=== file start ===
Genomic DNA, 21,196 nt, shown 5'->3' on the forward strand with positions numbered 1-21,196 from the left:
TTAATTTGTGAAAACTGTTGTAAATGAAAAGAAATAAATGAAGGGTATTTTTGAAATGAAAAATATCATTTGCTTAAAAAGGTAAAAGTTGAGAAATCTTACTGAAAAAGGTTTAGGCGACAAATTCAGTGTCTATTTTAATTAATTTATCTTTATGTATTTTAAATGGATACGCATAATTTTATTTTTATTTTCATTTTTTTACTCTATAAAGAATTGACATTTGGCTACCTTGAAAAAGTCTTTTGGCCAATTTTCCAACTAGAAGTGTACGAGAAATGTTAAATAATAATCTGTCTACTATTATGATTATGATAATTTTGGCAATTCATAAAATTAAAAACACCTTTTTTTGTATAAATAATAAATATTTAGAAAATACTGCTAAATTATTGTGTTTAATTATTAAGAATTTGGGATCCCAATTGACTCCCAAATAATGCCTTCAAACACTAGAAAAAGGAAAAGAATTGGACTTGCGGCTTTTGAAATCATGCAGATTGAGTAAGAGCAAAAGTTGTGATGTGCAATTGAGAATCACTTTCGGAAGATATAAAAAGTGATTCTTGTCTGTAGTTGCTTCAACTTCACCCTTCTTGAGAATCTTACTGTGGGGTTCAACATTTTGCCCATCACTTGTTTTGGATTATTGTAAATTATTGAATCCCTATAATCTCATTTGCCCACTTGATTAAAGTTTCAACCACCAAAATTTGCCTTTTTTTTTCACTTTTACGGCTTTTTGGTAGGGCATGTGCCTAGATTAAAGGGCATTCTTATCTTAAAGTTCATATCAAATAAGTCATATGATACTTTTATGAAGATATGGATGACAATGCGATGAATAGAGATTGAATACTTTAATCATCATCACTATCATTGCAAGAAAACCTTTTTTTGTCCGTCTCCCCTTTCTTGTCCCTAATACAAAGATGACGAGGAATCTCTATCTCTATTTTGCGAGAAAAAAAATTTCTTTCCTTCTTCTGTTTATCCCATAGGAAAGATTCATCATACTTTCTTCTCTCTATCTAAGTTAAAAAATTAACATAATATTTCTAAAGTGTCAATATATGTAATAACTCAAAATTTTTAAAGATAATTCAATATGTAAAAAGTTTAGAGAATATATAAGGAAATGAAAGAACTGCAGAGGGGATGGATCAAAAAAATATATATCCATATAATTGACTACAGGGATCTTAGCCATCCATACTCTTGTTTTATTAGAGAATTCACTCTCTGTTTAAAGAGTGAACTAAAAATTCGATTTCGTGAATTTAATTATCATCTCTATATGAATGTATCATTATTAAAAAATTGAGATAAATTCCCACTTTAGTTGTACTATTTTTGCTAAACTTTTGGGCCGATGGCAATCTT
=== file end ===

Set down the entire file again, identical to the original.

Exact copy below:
Genomic DNA, 21,196 nt, shown 5'->3' on the forward strand with positions numbered 1-21,196 from the left:
TTAATTTGTGAAAACTGTTGTAAATGAAAAGAAATAAATGAAGGGTATTTTTGAAATGAAAAATATCATTTGCTTAAAAAGGTAAAAGTTGAGAAATCTTACTGAAAAAGGTTTAGGCGACAAATTCAGTGTCTATTTTAATTAATTTATCTTTATGTATTTTAAATGGATACGCATAATTTTATTTTTATTTTCATTTTTTTACTCTATAAAGAATTGACATTTGGCTACCTTGAAAAAGTCTTTTGGCCAATTTTCCAACTAGAAGTGTACGAGAAATGTTAAATAATAATCTGTCTACTATTATGATTATGATAATTTTGGCAATTCATAAAATTAAAAACACCTTTTTTTGTATAAATAATAAATATTTAGAAAATACTGCTAAATTATTGTGTTTAATTATTAAGAATTTGGGATCCCAATTGACTCCCAAATAATGCCTTCAAACACTAGAAAAAGGAAAAGAATTGGACTTGCGGCTTTTGAAATCATGCAGATTGAGTAAGAGCAAAAGTTGTGATGTGCAATTGAGAATCACTTTCGGAAGATATAAAAAGTGATTCTTGTCTGTAGTTGCTTCAACTTCACCCTTCTTGAGAATCTTACTGTGGGGTTCAACATTTTGCCCATCACTTGTTTTGGATTATTGTAAATTATTGAATCCCTATAATCTCATTTGCCCACTTGATTAAAGTTTCAACCACCAAAATTTGCCTTTTTTTTTCACTTTTACGGCTTTTTGGTAGGGCATGTGCCTAGATTAAAGGGCATTCTTATCTTAAAGTTCATATCAAATAAGTCATATGATACTTTTATGAAGATATGGATGACAATGCGATGAATAGAGATTGAATACTTTAATCATCATCACTATCATTGCAAGAAAACCTTTTTTTGTCCGTCTCCCCTTTCTTGTCCCTAATACAAAGATGACGAGGAATCTCTATCTCTATTTTGCGAGAAAAAAAATTTCTTTCCTTCTTCTGTTTATCCCATAGGAAAGATTCATCATACTTTCTTCTCTCTATCTAAGTTAAAAAATTAACATAATATTTCTAAAGTGTCAATATATGTAATAACTCAAAATTTTTAAAGATAATTCAATATGTAAAAAGTTTAGAGAATATATAAGGAAATGAAAGAACTGCAGAGGGGATGGATCAAAAAAATATATATCCATATAATTGACTACAGGGATCTTAGCCATCCATACTCTTGTTTTATTAGAGAATTCACTCTCTGTTTAAAGAGTGAACTAAAAATTCGATTTCGTGAATTTAATTATCATCTCTATATGAATGTATCATTATTAAAAAATTGAGATAAATTCCCACTTTAGTTGTACTATTTTTGCTAAACTTTTGGGCCGATGGCAATCTT